Henry Ford established the Detroit Automobile Company in 1899.  Which failed.  He reorganized it into the Henry Ford Company in 1901.  Ford had a fight with his financial backers.  And quit.  Taking the Ford name with him.  And $900.  The Henry Ford Company was renamed Cadillac and went on to great success.  Ford tried again and partnered with Alexander Malcomson.  After running short of funds they reorganized and incorporated Ford Motor Company in 1903 with 12 investors.  The company was successful.  Some internal friction and an unexpected death of the president put Ford in charge.  Ford Motor built the Model A, the Model K and the Model S.  Then came the Model T.  And the moving assembly line.  Mass production greatly increased the number of cars he could build.  But it was monotonous work for the assembly line worker.  Turnover was high.  So to keep good workers he doubled pay in 1914 and reduced the 9-hour shift to 8 hours.  This increased productivity and lowered the cost per Model T.  Allowing those who built the cars to buy what they built.  In 2011 the Ford Motor Company employed approximately 164,000 people worldwide.

Bill Hewlett and Dave Packard established Hewlett-Packard (HP) in 1939.  In a garage.  They raised $538 in start-up capital.  In that garage they created their first successful commercial product.  A precision audio oscillator.  Used in electronic testing.  It was better and cheaper than the competition.  Walt Disney Productions bought this oscillator to certify Fantasound surround sound systems in theaters playing the Disney movie Fantasia.  From this garage HP grew and gave us calculators, desktop and laptop computers, inkjet and laser printers, all-in-one multifunction printer/scanner/faxes, digital cameras, etc.  In 2010 HP employed approximately 324,600 employees worldwide.  (Steve Wozniak was working for HP when he designed the Apple I.  Which he helped fund by selling his HP calculator.  Wozniak offered his design to HP.  They passed.)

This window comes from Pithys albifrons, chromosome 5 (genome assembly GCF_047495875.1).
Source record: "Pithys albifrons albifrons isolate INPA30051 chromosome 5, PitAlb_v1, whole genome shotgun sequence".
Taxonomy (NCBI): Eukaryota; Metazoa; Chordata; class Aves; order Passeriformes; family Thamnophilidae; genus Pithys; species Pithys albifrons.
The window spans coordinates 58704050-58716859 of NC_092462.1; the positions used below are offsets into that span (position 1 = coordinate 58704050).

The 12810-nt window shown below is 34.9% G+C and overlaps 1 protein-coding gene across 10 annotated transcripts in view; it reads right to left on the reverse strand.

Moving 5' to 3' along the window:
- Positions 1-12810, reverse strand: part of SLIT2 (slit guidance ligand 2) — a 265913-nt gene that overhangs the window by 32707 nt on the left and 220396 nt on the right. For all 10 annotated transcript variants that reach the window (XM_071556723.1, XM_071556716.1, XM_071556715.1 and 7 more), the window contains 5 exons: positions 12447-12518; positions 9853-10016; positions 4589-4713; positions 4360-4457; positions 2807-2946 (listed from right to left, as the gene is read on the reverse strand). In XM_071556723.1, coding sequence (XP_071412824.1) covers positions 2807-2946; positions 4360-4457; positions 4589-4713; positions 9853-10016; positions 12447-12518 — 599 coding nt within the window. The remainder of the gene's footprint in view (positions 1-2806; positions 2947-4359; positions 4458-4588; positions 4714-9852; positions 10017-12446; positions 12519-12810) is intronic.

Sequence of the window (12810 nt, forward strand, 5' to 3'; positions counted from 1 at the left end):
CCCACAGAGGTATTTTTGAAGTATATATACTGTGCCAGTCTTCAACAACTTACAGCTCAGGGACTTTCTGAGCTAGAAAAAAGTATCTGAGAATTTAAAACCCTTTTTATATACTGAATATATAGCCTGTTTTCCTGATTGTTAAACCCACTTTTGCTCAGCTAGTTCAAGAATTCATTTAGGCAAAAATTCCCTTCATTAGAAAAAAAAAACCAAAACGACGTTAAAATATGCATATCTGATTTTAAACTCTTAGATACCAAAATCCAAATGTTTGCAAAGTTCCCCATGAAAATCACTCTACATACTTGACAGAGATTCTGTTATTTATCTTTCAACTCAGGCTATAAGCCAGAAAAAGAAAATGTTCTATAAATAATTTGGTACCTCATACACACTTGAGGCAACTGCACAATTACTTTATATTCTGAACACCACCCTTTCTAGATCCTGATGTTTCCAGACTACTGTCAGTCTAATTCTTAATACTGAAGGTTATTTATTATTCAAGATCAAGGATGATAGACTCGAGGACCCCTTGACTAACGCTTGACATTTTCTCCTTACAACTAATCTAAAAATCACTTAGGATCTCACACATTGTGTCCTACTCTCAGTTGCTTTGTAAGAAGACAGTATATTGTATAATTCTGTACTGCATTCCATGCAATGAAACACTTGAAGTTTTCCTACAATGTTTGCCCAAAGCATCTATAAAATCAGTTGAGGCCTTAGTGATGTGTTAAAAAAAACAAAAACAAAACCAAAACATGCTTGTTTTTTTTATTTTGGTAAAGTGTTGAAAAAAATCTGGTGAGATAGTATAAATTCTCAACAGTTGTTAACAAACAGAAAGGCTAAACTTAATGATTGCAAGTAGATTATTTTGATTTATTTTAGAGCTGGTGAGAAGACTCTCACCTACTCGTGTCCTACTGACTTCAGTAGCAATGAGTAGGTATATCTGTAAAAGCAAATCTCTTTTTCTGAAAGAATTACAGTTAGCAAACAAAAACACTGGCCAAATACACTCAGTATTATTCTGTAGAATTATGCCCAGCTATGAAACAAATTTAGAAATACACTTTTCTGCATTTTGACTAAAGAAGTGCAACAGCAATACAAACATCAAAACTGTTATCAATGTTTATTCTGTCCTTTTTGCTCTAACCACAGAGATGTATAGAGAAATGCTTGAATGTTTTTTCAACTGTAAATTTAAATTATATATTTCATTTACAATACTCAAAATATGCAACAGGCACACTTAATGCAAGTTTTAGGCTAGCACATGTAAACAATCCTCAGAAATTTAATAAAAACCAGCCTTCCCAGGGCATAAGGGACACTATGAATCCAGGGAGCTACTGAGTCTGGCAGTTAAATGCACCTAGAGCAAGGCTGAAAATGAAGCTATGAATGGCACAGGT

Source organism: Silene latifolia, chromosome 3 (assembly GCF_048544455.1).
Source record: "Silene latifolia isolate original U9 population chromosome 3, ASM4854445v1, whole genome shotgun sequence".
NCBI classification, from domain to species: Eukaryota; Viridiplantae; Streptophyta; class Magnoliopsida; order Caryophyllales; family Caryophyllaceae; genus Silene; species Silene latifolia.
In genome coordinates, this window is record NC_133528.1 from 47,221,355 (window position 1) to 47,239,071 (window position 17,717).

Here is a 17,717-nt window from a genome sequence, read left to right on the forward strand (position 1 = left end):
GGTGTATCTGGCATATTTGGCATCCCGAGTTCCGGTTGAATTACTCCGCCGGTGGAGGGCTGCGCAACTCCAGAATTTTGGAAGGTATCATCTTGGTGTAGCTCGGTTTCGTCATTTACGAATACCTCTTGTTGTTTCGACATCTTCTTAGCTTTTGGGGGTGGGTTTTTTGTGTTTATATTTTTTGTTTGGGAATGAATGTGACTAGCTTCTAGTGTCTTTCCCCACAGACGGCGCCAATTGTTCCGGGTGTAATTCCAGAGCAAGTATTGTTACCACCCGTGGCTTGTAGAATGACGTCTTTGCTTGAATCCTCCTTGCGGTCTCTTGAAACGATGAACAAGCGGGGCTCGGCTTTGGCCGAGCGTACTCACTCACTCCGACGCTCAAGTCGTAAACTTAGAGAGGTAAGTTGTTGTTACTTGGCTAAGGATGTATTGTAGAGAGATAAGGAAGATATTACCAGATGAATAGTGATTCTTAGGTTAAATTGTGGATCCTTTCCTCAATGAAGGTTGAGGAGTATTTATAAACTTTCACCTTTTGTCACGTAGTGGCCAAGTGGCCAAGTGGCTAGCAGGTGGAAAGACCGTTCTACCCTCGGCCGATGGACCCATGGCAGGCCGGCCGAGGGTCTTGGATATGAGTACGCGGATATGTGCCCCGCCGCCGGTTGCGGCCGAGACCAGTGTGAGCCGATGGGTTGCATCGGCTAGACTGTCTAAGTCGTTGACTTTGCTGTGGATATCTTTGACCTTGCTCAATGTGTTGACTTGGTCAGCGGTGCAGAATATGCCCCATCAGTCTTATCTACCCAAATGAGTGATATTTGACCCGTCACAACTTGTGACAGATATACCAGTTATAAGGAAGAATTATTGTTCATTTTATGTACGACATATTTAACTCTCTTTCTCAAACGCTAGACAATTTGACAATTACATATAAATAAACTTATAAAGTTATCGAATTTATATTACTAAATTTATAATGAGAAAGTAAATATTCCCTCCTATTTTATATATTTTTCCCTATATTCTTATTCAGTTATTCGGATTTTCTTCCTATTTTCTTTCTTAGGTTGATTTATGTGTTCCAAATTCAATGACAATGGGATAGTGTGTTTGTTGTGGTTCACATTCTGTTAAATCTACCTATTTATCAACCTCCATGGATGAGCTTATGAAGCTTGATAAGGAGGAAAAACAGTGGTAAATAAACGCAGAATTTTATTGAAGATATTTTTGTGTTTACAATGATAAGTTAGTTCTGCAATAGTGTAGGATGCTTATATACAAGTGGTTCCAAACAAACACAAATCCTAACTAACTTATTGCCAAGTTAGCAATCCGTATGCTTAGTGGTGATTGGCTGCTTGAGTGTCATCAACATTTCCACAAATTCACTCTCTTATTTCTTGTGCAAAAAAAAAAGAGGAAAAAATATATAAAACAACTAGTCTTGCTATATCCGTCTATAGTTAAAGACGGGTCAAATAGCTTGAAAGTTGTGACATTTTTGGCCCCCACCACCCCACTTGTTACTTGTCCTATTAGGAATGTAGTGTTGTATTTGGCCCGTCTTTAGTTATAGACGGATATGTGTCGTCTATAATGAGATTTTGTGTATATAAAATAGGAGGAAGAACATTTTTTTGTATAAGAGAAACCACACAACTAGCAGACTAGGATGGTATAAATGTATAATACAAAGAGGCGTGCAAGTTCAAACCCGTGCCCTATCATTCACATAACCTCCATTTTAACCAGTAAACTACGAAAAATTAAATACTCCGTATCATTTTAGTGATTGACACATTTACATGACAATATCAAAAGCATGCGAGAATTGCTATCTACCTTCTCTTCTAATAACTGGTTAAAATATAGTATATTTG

Steve Jobs had an idea to sell a computer.  He convinced his friend since high school, Steve Wozniak, to join him.  They sold some of their things to raise some capital.  Jobs sold his Volkswagen van.  Wozniak sold his HP scientific calculator.  They raised about $1,300.  And formed Apple.  They created the Apple I home computer in 1976 in Steve Jobs’ garage.  From these humble beginnings Apple gave us the iPad, iPhone, iPod, iMac, MacBook, Mac Pro and iTunes.  In 2011 Apple had approximately 60,400 full time employees.

Jerry Baldwin, Zev Siegl, and Gordon Bowker opened the first Starbucks in 1971 in Seattle, Washington.  About 10 years later Howard Schultz drank his first cup of Starbucks coffee.  And he liked it.  Within a year he joined Starbucks.  Within another year while traveling in Italy he experienced the Italian coffeehouse.  He loved it.  And had an idea.  Bring the Italian coffeehouse to America.  A place to meet people in the community and converse.  Sort of like a bar.  Only where the people stayed sober.  Soon millions of people were enjoying these tasty and expensive coffee beverages at Starbucks throughout the world.  In 2011 Starbucks employed approximately 149,000 people.